For the car, we have two cars in mind at which is a local company that specializes in used cars, gives three year warranties and takes care of all the paperwork including getting your residency certificate if you wish to pay for that service. We will get it ourselves right away so we can get a Thai drivers license as soon as possible. Using a third party or other private party would be a last resort

      As for immigrantion, many consider CM as a haven compared to the large noisy overcrowded environs of Bangkok and as such, I’m sure they know this and choose to enforce seemingly meaningless rules much more in a smaller metropolitan area with tens of thousands of farangs. It’s the only place in the nation that actually requires you to report back after re enetering the nation despite the fact that they’ve already given you permission to enter by virtue of a new stamp and your original TM30 needs to be up to date or you’d be fined or even denied so they already know your whereabouts. It’s no doubt a cash cow for a government that can’t really decide what type of policies it wants to enforce.


    2. Paul

      We bought a car, 4 bikes and sold one bike. The paperwork is pretty simple and straightforward and getting the vehicle in your name not very time consuming, the longest it took us was about 90 minutes. As for the certificate of residency also straightforward, for a fee of 500 baht it can be done in 24 hours. All you need are a lease agreement, and passport copies. Chiang Mai immigrantion office can be busy but you really only need to go there once a year for your visa extension. 90 day reports can be done by mail and so far that works pretty flawless. If you don’t want or like to wait in que for your yearly extension there is the option to use an agent. The one at Promenade Mall (G4T) does your extension for a 3000 Baht fee and their services are excellent.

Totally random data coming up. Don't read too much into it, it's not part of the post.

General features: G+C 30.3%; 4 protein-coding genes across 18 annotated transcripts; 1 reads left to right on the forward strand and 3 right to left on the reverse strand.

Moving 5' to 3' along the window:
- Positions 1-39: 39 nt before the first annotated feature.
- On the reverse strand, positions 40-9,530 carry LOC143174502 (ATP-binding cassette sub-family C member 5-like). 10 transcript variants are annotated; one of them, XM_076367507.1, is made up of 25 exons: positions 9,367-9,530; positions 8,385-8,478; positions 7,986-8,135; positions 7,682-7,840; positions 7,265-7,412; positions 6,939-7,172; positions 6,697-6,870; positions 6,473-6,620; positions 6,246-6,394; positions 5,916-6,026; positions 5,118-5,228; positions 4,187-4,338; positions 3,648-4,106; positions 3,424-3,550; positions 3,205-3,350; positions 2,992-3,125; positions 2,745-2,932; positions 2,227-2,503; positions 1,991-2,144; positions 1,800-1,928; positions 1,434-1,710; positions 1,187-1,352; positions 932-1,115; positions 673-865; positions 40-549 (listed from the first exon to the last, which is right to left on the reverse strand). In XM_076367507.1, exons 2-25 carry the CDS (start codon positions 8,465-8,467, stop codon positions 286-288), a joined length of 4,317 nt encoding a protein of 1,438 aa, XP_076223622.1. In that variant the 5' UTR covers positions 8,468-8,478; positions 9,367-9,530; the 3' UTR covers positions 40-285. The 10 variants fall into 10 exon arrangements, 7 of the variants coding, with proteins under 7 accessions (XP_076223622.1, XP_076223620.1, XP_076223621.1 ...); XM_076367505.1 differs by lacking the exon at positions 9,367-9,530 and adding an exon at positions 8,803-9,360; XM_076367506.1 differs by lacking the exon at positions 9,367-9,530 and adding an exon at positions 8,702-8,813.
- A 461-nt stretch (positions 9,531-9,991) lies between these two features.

3. durbanroots

    I love the ends of everything and the start of something new. Thanks for this really informative and interesting post – I can’t believe how sort of British your street looks (only the colour of the road gives it away). By the way, my brother’s Ontario postcode is Letter Number Letter Number Letter Number !!! Awful to remember. I do agree about British ones – Letter Letter (denotes geographical area) Number Number Letter Letter. So complex.